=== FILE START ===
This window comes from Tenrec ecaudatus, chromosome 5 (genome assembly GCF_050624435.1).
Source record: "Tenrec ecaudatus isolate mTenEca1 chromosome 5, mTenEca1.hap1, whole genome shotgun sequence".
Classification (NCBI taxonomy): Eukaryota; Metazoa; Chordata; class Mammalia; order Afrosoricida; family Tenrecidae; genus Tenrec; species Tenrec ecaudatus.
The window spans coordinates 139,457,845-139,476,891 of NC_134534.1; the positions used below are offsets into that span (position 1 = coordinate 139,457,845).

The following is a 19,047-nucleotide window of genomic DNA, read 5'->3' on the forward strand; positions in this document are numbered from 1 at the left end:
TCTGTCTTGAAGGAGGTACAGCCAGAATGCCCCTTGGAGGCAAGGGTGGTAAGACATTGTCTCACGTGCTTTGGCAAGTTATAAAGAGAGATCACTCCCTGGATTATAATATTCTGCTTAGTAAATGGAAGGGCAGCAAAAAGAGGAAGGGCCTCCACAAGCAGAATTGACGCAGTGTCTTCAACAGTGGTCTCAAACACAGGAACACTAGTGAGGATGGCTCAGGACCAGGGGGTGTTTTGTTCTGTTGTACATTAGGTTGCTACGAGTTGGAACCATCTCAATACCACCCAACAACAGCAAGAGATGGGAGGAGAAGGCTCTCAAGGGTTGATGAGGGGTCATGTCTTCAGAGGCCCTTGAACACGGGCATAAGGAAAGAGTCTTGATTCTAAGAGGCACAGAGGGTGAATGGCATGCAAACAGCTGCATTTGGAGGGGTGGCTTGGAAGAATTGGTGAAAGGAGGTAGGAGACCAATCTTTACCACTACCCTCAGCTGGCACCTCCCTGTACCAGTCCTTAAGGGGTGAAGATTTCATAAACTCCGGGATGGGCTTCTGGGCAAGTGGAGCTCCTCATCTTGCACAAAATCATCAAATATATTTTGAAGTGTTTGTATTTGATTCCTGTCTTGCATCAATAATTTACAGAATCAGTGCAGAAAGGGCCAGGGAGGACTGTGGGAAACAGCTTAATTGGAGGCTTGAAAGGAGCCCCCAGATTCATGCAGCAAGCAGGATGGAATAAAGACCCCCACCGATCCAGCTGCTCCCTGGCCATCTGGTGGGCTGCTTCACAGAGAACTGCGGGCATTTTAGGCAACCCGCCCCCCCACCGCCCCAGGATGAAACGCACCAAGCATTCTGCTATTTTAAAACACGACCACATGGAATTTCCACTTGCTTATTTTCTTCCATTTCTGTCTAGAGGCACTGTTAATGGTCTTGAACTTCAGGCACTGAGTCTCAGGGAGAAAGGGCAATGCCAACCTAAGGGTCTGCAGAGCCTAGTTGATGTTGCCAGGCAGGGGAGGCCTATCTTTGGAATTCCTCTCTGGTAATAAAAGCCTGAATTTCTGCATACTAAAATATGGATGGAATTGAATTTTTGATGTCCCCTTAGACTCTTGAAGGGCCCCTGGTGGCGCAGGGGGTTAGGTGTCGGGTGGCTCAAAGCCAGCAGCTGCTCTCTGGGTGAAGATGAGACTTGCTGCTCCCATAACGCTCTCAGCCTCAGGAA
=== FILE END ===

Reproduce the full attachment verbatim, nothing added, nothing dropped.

This window comes from Tenrec ecaudatus, chromosome 5 (genome assembly GCF_050624435.1).
Source record: "Tenrec ecaudatus isolate mTenEca1 chromosome 5, mTenEca1.hap1, whole genome shotgun sequence".
Classification (NCBI taxonomy): Eukaryota; Metazoa; Chordata; class Mammalia; order Afrosoricida; family Tenrecidae; genus Tenrec; species Tenrec ecaudatus.
The window spans coordinates 139,457,845-139,476,891 of NC_134534.1; the positions used below are offsets into that span (position 1 = coordinate 139,457,845).

The following is a 19,047-nucleotide window of genomic DNA, read 5'->3' on the forward strand; positions in this document are numbered from 1 at the left end:
TCTGTCTTGAAGGAGGTACAGCCAGAATGCCCCTTGGAGGCAAGGGTGGTAAGACATTGTCTCACGTGCTTTGGCAAGTTATAAAGAGAGATCACTCCCTGGATTATAATATTCTGCTTAGTAAATGGAAGGGCAGCAAAAAGAGGAAGGGCCTCCACAAGCAGAATTGACGCAGTGTCTTCAACAGTGGTCTCAAACACAGGAACACTAGTGAGGATGGCTCAGGACCAGGGGGTGTTTTGTTCTGTTGTACATTAGGTTGCTACGAGTTGGAACCATCTCAATACCACCCAACAACAGCAAGAGATGGGAGGAGAAGGCTCTCAAGGGTTGATGAGGGGTCATGTCTTCAGAGGCCCTTGAACACGGGCATAAGGAAAGAGTCTTGATTCTAAGAGGCACAGAGGGTGAATGGCATGCAAACAGCTGCATTTGGAGGGGTGGCTTGGAAGAATTGGTGAAAGGAGGTAGGAGACCAATCTTTACCACTACCCTCAGCTGGCACCTCCCTGTACCAGTCCTTAAGGGGTGAAGATTTCATAAACTCCGGGATGGGCTTCTGGGCAAGTGGAGCTCCTCATCTTGCACAAAATCATCAAATATATTTTGAAGTGTTTGTATTTGATTCCTGTCTTGCATCAATAATTTACAGAATCAGTGCAGAAAGGGCCAGGGAGGACTGTGGGAAACAGCTTAATTGGAGGCTTGAAAGGAGCCCCCAGATTCATGCAGCAAGCAGGATGGAATAAAGACCCCCACCGATCCAGCTGCTCCCTGGCCATCTGGTGGGCTGCTTCACAGAGAACTGCGGGCATTTTAGGCAACCCGCCCCCCCACCGCCCCAGGATGAAACGCACCAAGCATTCTGCTATTTTAAAACACGACCACATGGAATTTCCACTTGCTTATTTTCTTCCATTTCTGTCTAGAGGCACTGTTAATGGTCTTGAACTTCAGGCACTGAGTCTCAGGGAGAAAGGGCAATGCCAACCTAAGGGTCTGCAGAGCCTAGTTGATGTTGCCAGGCAGGGGAGGCCTATCTTTGGAATTCCTCTCTGGTAATAAAAGCCTGAATTTCTGCATACTAAAATATGGATGGAATTGAATTTTTGATGTCCCCTTAGACTCTTGAAGGGCCCCTGGTGGCGCAGGGGGTTAGGTGTCGGGTGGCTCAAAGCCAGCAGCTGCTCTCTGGGTGAAGATGAGACTTGCTGCTCCCATAACGCTCTCAGCCTCAGGAA